# Schrödinger's time-dependent equation (general)

The Hamiltonian operator in the equation i×h/2π×∂/∂t×ψ=H×ψ(where 'i' is the imaginary no.,'h/2π' is just expanded form of the reduced planck constant,'∂/∂t' is the partial derivative with respect to time 't' and ψ is the wave function) is,as I recall,H=I+V(i dont know how to get those carets on top of them) implying the "set of possible outcomes when measuring the total energy of a system".What does this mean?Does it relate to state of the system,i.e,the wave function at time t?or can it also be used for a non-relativistic particle(particle not at the speed of light) with a given position or perhaps a harmonic oscillator?

Matterwave
Gold Member
The Hamiltonian ##H=-\frac{\hbar^2}{2m}\frac{\partial^2}{\partial x^2}+V(x)## is the "energy operator" just like ##p=i\hbar\frac{\partial}{\partial x}## is the momentum operator. So, eigenstates of the Hamiltonian are eigenstates of energy, and the average energy of a state is simply ##\langle E\rangle = \langle\psi|H|\psi\rangle##.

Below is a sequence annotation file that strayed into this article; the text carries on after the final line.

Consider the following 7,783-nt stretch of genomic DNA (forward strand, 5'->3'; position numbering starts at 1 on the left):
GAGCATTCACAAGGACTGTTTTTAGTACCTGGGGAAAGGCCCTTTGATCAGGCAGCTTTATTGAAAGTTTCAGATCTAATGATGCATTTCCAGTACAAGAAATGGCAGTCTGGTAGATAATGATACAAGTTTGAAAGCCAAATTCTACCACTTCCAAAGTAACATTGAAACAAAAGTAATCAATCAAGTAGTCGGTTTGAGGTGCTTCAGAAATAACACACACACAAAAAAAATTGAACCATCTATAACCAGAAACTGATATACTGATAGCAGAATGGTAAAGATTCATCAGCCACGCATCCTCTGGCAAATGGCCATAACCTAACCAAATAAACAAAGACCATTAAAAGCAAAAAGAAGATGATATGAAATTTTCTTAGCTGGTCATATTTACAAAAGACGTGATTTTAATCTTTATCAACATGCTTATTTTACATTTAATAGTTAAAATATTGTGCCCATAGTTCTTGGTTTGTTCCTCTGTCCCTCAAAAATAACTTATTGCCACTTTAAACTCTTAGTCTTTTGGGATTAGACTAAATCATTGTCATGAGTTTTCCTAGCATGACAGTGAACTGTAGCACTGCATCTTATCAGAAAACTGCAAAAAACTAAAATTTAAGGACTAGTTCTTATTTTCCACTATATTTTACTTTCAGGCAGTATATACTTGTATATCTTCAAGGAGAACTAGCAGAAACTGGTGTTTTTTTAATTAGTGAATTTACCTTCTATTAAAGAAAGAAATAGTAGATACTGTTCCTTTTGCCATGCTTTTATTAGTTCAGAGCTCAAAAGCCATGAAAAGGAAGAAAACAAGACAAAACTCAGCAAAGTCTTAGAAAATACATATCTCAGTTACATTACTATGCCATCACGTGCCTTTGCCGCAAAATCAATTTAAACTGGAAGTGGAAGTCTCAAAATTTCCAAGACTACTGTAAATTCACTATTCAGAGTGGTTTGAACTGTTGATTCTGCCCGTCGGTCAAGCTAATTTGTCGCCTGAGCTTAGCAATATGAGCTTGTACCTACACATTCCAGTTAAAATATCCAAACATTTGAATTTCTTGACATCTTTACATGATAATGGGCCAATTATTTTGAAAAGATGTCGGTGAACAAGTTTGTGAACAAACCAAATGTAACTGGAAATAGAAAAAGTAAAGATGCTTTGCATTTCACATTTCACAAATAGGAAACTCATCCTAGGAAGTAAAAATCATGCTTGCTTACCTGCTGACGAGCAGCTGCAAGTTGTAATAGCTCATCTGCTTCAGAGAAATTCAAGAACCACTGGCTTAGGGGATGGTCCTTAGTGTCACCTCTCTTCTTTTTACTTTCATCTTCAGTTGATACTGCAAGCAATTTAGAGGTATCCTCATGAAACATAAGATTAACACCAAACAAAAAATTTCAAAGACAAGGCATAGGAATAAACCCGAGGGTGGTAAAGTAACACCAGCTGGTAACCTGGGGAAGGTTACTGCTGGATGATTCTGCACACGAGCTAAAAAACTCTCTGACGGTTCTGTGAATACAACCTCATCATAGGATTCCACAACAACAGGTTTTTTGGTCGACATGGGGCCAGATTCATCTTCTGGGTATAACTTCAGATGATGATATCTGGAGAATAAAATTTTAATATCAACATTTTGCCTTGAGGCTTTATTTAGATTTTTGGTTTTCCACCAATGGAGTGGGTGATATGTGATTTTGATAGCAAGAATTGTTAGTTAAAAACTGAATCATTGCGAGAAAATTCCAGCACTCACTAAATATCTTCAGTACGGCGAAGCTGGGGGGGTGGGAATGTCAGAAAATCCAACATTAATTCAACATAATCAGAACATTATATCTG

• vanhees71
bhobba
Mentor
What does this mean?Does it relate to state of the system,i.e,the wave function at time t?or can it also be used for a non-relativistic particle(particle not at the speed of light) with a given position or perhaps a harmonic oscillator?

Its simply an equation describing how the state (when expanded in terms of position eigenstates) varies in time

That may be a bit of gibberish right now. To fully understand it you need to see a complete development of QM from first principles.

It likely is more mathematically advanced than you are at present, but the book to have a look at is Ballentine - Quantum Mechabics - A Modern Development:
https://www.amazon.com/dp/9814578584/?tag=pfamazon01-20

In particular have a look at the first 3 chapters. I think its likely you will get the gist even if the mathematical detail is a bit obscure.

Thanks
Bill

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vanhees71